The categories in Table 4 were included to determine the extent to which the participants in EHLS were exposed to noise in their civilian lives. The distributions of the responses to the three categories of “noisy environments” were almost identical with the differences between groups not significant at the 0.01 level. For example, 34.5% of the non-veterans and 38.5% of the veterans reported involvement in woodworking. The numbers for hunting were even closer, 74.9% vs. 75.0%. Only target shooting approached a level of significance with participation by 12.7% and 17.3% of the non-veterans and veterans, respectively. The data in Table 4 suggest that there was no difference between veterans and non-veterans in their participation in noisy leisure activities.
Of the 1589 males between 48 and 90 years of age who were enrolled in the study, 49 participants were able to complete only the interview portion of the protocol and not the objective measures like pure-tone thresholds. Additionally, two participants were evaluated in a nursing home but were unable to complete the objective testing. Thus the objective pure-tone and speech-recognition data reported below are from 568 non-veterans (mean age = 64.6 years, SD = 11.8 years) and 970 veterans (mean age = 64.6 years, SD = 8.6 years). Various combinations of the mean left-ear (LE) and right-ear (RE) audiograms for the non-veteran (NV) and veteran (V) groups of EHLS participants are shown in Figure 1 (all ages by sub-group) and in Figure 2 (4 age groups by participant group).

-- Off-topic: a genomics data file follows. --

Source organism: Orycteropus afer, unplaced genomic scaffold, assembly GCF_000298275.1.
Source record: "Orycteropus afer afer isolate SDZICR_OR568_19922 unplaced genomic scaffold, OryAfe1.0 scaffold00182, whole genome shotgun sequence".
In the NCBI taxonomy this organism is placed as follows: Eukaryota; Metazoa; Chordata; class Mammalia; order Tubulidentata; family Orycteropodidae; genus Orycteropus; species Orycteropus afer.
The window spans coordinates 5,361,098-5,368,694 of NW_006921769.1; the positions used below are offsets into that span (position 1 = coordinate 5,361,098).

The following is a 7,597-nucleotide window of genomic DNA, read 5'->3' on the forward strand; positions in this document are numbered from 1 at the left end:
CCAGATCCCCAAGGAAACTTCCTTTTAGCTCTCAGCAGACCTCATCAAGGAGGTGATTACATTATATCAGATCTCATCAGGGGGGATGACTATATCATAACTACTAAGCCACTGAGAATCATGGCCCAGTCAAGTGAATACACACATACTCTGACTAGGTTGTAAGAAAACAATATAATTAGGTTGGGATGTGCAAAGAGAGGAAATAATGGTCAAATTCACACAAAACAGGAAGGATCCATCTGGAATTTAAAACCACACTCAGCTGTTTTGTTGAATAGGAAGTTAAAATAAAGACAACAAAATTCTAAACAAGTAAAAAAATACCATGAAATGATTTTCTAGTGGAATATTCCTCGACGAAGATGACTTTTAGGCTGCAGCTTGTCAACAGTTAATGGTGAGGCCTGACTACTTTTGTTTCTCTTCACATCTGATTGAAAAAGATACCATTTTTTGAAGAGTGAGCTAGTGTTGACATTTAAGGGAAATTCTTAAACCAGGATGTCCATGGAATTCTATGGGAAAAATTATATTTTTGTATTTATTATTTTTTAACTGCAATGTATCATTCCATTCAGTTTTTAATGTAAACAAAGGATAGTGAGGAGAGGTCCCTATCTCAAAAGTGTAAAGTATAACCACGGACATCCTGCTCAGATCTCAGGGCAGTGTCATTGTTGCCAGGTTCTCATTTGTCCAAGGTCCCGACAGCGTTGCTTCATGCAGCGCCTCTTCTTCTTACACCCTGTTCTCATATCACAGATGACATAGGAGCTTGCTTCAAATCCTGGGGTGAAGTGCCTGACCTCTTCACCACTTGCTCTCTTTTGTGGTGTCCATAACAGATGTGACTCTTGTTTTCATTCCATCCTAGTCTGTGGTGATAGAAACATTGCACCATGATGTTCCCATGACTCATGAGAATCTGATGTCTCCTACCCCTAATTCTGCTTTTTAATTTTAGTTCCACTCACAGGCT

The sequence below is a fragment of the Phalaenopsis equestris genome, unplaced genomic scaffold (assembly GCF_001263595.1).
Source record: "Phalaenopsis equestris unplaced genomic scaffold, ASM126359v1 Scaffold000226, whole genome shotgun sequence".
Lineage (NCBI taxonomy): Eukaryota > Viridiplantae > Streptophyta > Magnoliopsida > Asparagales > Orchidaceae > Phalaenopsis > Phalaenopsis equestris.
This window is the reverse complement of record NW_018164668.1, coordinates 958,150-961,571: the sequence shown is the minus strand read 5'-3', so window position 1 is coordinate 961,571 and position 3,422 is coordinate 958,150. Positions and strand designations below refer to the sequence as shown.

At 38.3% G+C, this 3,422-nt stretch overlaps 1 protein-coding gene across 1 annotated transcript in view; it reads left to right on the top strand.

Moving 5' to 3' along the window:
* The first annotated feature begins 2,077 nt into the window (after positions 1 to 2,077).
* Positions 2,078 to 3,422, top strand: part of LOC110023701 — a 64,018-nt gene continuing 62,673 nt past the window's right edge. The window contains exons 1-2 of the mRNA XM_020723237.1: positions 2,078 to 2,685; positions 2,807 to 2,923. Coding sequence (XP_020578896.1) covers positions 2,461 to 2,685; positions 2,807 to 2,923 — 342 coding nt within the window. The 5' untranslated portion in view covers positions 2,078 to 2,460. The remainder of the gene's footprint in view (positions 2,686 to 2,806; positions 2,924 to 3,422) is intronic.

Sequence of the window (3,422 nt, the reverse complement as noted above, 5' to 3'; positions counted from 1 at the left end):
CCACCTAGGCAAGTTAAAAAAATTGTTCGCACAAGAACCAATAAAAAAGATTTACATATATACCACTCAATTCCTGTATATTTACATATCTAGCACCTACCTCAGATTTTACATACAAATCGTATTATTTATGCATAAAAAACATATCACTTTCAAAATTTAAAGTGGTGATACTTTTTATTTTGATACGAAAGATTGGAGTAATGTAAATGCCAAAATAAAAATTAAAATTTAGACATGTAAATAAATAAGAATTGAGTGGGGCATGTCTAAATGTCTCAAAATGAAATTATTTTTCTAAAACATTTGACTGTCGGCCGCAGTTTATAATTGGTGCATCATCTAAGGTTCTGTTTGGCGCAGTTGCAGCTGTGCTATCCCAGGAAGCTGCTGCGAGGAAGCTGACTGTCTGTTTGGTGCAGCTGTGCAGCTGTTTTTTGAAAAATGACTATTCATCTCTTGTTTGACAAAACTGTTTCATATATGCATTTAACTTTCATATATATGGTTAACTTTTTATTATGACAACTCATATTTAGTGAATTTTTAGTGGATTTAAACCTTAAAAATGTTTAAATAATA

The top panels in Figure 1 depict the mean non-veteran (NV) and veteran (V) LE audiograms (left panel) and RE audiograms (right panel), whereas the bottom panels show the mean RE and LE audiograms for the non-veterans (left panel, filled circles and squares) and veterans (right panel, open circles and Xs). The mean audiograms indicate normal hearing at 500 and 1000 Hz for both ears of each participant group. From 2000 to 8000 Hz the audiograms reflect a mild-to-moderate hearing loss with 25-to 30-dB HL (ANSI, 1989) thresholds at 2000 Hz progressing to 55- to 60-dB HL thresholds at 8000 Hz. For both ears, the veterans had slightly better hearing in the lower frequencies by 2 to 4 dB than did the non-veterans. Conversely, in the higher frequencies the non-veterans had slightly better hearing by 2 to 3 dB than did the veterans. Similarly as shown in the bottom panels of Figure 1, the between ear pure-tone threshold differences for both groups of participants were small, ranging from 0.2 dB at 500 Hz to 3.3 dB at 3000 Hz for the veteran group and from 1.1 dB at 1000 Hz to 4.8 dB at 3000 Hz for the non-veteran group. Interestingly, all of the mean pure-tone thresholds for the LE were at higher (poorer) levels than were the mean thresholds for the RE, which is an effect described in a subsequent paragraph.